The Lion, The Fox, and The Wolf

A sick Lion was attended by Wolf and Fox. Wolf said the Fox had been gone plotting. Fox returned saying he found a cure: the pelt of a Wolf. Bye Wolf.

Plot against others and fall into a trap of your own making.

JBR CollectionJBR Collection

Lion, Wolf, and FoxThe King of the Forest was once long and seriously ill, and his majesty’s temper not being at all improved by the trial, the Fox, with his usual discretion, kept away from Court as much as he could. He slunk about, however, as near as he was able without being seen, and one day overheard the Wolf talking to the Lion about him. The Wolf and the Fox were never good friends, and the Wolf was now calling the Lion’s attention to the fact that the Fox had not shown his face for a long time at Court, and added that he had strong reasons for suspecting that he was busily engaged in hatching some treason or other. The Lion thereupon commanded that the Fox should be brought at once to his presence, and the Jackal was accordingly sent to look for him. The Fox, being asked what he had to say for himself, replied that his absence, so far from arising from any want of respect for his sovereign, was the result of his extreme concern for his welfare. He had gone far and wide, he said, and consulted the most skilful physicians as to what was the best thing to be done to cure the King’s most grievous malady. “They say,” stated he (and here he gave a malicious leer at the Wolf), “that the only thing to save your majesty’s life is to wrap yourself in the warm skin torn from a newly-killed Wolf.” The Lion, eager to try the experiment, at once dragged the Wolf towards him, and killed him on the spot.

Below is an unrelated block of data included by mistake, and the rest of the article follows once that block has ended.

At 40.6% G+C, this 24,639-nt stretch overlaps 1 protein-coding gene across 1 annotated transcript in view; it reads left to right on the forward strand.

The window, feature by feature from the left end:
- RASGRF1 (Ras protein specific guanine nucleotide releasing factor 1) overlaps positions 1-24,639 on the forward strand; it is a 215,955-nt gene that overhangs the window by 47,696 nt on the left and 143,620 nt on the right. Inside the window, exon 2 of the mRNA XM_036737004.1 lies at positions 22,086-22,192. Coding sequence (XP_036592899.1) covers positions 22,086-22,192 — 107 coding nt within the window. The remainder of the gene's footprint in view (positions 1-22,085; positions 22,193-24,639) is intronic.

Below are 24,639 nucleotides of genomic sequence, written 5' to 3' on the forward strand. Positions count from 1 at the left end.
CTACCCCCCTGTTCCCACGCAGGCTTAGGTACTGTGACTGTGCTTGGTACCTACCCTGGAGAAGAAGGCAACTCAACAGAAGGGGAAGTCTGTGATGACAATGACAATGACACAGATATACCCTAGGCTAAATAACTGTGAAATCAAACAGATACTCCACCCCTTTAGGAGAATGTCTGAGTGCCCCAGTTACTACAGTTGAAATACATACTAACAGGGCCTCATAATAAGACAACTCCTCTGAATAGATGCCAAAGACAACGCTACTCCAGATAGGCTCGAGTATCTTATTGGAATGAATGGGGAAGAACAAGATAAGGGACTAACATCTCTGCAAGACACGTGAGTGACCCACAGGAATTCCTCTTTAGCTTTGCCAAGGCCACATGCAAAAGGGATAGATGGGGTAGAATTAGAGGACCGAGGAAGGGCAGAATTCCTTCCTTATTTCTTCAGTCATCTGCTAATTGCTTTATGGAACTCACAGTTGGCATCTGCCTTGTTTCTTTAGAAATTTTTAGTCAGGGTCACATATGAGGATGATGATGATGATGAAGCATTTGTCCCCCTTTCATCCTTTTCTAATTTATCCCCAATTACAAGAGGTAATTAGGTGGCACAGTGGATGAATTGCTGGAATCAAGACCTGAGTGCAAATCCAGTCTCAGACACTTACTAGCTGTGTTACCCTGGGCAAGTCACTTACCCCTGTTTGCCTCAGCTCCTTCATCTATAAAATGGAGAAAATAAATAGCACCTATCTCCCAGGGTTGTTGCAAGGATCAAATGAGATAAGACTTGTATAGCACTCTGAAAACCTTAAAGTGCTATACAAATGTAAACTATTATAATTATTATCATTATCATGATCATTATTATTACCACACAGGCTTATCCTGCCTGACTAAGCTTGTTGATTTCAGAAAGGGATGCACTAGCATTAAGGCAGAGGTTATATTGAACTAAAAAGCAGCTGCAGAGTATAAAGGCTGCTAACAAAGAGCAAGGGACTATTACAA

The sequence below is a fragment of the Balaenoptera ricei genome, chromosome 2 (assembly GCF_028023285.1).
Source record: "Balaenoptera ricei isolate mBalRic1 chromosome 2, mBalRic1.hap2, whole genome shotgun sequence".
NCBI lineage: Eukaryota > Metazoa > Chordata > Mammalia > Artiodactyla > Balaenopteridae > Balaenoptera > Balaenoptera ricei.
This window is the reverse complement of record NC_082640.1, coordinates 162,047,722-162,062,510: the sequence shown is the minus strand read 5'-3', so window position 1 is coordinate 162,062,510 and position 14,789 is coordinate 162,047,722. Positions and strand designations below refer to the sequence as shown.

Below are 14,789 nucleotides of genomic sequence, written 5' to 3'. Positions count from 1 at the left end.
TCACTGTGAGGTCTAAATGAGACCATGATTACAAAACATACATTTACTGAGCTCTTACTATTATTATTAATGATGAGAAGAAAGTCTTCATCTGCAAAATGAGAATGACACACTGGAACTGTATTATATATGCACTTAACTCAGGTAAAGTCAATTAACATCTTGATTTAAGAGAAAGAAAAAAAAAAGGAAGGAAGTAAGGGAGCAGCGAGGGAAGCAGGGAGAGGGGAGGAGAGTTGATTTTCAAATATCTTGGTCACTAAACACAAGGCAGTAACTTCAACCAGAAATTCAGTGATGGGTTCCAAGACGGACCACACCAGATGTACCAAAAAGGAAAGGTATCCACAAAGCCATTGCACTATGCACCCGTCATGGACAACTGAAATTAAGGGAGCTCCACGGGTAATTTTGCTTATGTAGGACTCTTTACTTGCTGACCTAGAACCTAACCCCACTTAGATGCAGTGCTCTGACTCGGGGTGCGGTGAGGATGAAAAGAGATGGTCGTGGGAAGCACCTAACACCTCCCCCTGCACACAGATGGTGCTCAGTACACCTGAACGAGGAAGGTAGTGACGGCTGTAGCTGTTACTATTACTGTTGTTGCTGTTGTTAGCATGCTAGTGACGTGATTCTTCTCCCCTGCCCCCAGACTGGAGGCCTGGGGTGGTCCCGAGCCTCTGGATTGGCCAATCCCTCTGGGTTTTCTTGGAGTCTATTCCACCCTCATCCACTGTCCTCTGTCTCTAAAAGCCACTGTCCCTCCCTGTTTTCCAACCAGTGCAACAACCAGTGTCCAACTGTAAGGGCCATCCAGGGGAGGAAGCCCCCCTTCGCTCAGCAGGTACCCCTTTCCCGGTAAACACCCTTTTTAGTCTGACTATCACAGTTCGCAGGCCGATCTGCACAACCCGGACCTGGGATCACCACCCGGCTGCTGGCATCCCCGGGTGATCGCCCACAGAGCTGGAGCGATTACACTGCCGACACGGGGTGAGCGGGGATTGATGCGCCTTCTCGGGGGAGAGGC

1001Leo Senex, Vulpes, et Lupus

Leo, cum consenuisset, aegrotabat, iacens in antro. Accesserunt autem visitatura regem, praeter vulpem, cetera animalia. Lupus igitur, capta occasione, accusabat apud leonem vulpem quasi nihili facientem suum omnium dominum et propterea neque ad visitationem profectam. Interim affuit et vulpes et ultima audivit lupi verba. Leo igitur contra eam infremuit sed, defensionis tempore petito, vulpes “Quis,” inquit, “eorum qui convenerunt tantum profuit quantum ego, quae in omnem partem circuivi et medicamentum pro te a medico quaesivi et didici?” Cum autem leo statim ut medicamentum diceret imperasset, illa inquit, “Lupo vivente excoriato, ipsius calidam pellem indueris.” Lupo statim mortuo iacente, vulpes ridens ait, “Sic non oportet dominum ad malevolentiam movere, sed ad benevolentiam.”

Perry #258